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EURO GOVT-Bunds steady, market wary of Spain crisis response
June 5, 2012 / 3:21 PM / 5 years ago

EURO GOVT-Bunds steady, market wary of Spain crisis response

 * Spain's Treasury Minister says country shut out of market
 * Bunds steady as expectations of policy response grow
 * Comments ramp up pressure on Thursday's Spanish auction
 By William James and Marius Zaharia	
 LONDON, June 5 (Reuters) - A rise in safe-haven German bond
prices after Spain said it was becoming shut out of bond markets
proved short-lived on Tuesday, suggesting some investors see a
growing chance the country will take external help for its
banks.  	
 Treasury Minister Cristobal Montoro said the country's high
borrowing costs meant "Spain doesn't have the market door open",
adding that the European Union should help to recapitalise its
fragile banking sector. 	
 That upset jittery investors, increasing demand for the
safety of German debt futures, which rallied to a
session high of 146.34 before appetite for riskier assets
recovered, also helped by solid U.S. economic data.	
 Bund prices were last flat on the day in thin trade on the
second of two bank holidays in Britain.	
 Worries that the cost of rescuing Spain's banks may be too
high for the country's already-stretched public finances sent
the risk premium on Spanish debt to a euro-era high last week
while German debt prices rallied to record levels.	
 However, Bund futures have retreated from those highs and
Spanish 10-year bond yields fell 9 basis points on
Tuesday to 6.32 percent, with traders citing growing momentum
behind calls for fresh crisis-fighting measures from Europe's
policymakers.	
 "What we have learnt since the weekend is that all the talk
about a bigger solution, a bigger response from the politicians
is gaining some steam," said Rainer Guntermann, strategist at
Commerzbank in Frankfurt.	
 "At the same time it doesn't look like they have a quick fix
at hand, not a fundamental game changer at this point in time."	
 Emergency talks between G7 financial chiefs produced verbal
support for the euro zone in light of Spain's problems and the
possibility that Greece may be forced to leave the bloc, but
little sign that concerted action was imminent. 	
 The prospect of a decisive crisis response from politicians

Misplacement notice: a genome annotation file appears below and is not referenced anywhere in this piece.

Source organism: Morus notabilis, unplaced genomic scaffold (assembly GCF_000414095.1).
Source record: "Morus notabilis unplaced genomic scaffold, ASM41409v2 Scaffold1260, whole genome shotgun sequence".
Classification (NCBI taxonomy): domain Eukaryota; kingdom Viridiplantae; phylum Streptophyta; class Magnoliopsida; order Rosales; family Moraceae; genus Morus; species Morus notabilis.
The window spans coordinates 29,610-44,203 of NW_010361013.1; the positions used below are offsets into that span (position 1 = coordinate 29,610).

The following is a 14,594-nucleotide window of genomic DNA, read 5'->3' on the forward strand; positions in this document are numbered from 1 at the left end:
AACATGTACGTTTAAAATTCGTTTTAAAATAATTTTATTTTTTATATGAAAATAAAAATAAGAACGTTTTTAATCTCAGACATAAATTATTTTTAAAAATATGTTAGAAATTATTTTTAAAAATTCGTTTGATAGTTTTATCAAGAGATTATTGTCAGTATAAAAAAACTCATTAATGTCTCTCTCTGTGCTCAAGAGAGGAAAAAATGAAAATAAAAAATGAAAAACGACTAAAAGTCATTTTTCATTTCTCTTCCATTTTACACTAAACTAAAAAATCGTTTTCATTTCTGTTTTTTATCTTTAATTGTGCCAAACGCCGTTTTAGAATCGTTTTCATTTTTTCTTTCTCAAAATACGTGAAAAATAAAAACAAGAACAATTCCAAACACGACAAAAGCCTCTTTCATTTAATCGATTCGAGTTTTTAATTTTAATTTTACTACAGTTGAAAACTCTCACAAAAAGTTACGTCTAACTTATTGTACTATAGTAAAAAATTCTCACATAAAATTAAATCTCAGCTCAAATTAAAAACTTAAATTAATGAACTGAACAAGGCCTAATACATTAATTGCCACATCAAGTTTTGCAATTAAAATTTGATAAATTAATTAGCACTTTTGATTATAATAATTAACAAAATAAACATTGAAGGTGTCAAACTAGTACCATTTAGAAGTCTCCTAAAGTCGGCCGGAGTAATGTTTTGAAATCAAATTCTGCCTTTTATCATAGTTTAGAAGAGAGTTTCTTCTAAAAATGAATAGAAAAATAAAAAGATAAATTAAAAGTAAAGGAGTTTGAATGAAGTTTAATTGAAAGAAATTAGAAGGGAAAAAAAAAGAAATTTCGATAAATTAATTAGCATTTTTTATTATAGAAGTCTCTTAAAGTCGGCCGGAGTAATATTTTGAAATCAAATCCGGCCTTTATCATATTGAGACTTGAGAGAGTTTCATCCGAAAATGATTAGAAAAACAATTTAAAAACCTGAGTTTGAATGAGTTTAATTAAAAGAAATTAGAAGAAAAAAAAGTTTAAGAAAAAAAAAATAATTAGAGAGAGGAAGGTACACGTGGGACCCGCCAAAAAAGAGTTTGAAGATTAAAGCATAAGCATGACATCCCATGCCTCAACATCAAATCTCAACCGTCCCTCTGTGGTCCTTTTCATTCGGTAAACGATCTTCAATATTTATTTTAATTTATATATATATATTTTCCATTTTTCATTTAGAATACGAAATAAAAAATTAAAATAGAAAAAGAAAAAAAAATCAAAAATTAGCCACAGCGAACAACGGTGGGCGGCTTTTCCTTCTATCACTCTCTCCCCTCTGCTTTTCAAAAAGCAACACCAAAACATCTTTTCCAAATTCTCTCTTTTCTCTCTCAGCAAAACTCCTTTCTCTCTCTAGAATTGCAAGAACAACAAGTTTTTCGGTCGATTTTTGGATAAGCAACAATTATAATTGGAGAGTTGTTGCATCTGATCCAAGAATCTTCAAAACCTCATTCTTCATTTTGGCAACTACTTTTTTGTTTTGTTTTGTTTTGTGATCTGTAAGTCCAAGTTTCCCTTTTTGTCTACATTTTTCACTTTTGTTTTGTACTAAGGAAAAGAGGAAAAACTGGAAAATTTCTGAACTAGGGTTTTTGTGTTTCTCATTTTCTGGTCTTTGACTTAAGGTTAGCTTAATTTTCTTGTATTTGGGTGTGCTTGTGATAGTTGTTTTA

before a EU summit on June 28-29 looked slim, leaving the focus
on  a Spanish debt auction of up to 2 billion euros of medium-
and long-term bonds on Thursday. 	
 While analysts shared Montoro's view that Spain's borrowing
costs are too high, they said Madrid still had market access.	
 "I don't think markets are closed for Spain ... I think he
meant to say something else," BNP Paribas rate strategist
Patrick Jacq said, adding that the small size of Thursday's
auction should ensure the sale will not flop.	
 "If the recent bias on Spanish yields will go on further,
especially for the five- to 10-year area, at some stage it will
be a big problem for Spain ... but so far it's manageable."	
	
 POLICY HOPES	
 Some in markets speculated the European Central Bank may
come up with steps to defuse the crisis at its regular policy
meeting on Wednesday.	
 Speculation the ECB may ease monetary policy has grown in
recent days, but such bets carry high risk. Most economists in a
Reuters poll expect the central bank to hold fire.
 	
 ING rate strategist Alessandro Giansanti estimated the
forward overnight Eonia euro interbank rate market 
priced in a 22 percent probability that the ECB will cut rates
by 25 basis points from a record low of 1 percent.	
 "Markets are still speculating on that and also on some kind
of measures on the banking side, like creating some kind of 
deposit insurance or allowing the EFSF or ESM (bailout funds) to
directly help banks," Giansanti said. "There is still a lot of
uncertainty regarding policy actions."	
 Other clues to possible policy steps may come in testimony
by U.S. Federal Reserve Chairman Ben Bernanke on Thursday.	
	
 (Editing by Nigel Stephenson)	
 	
 

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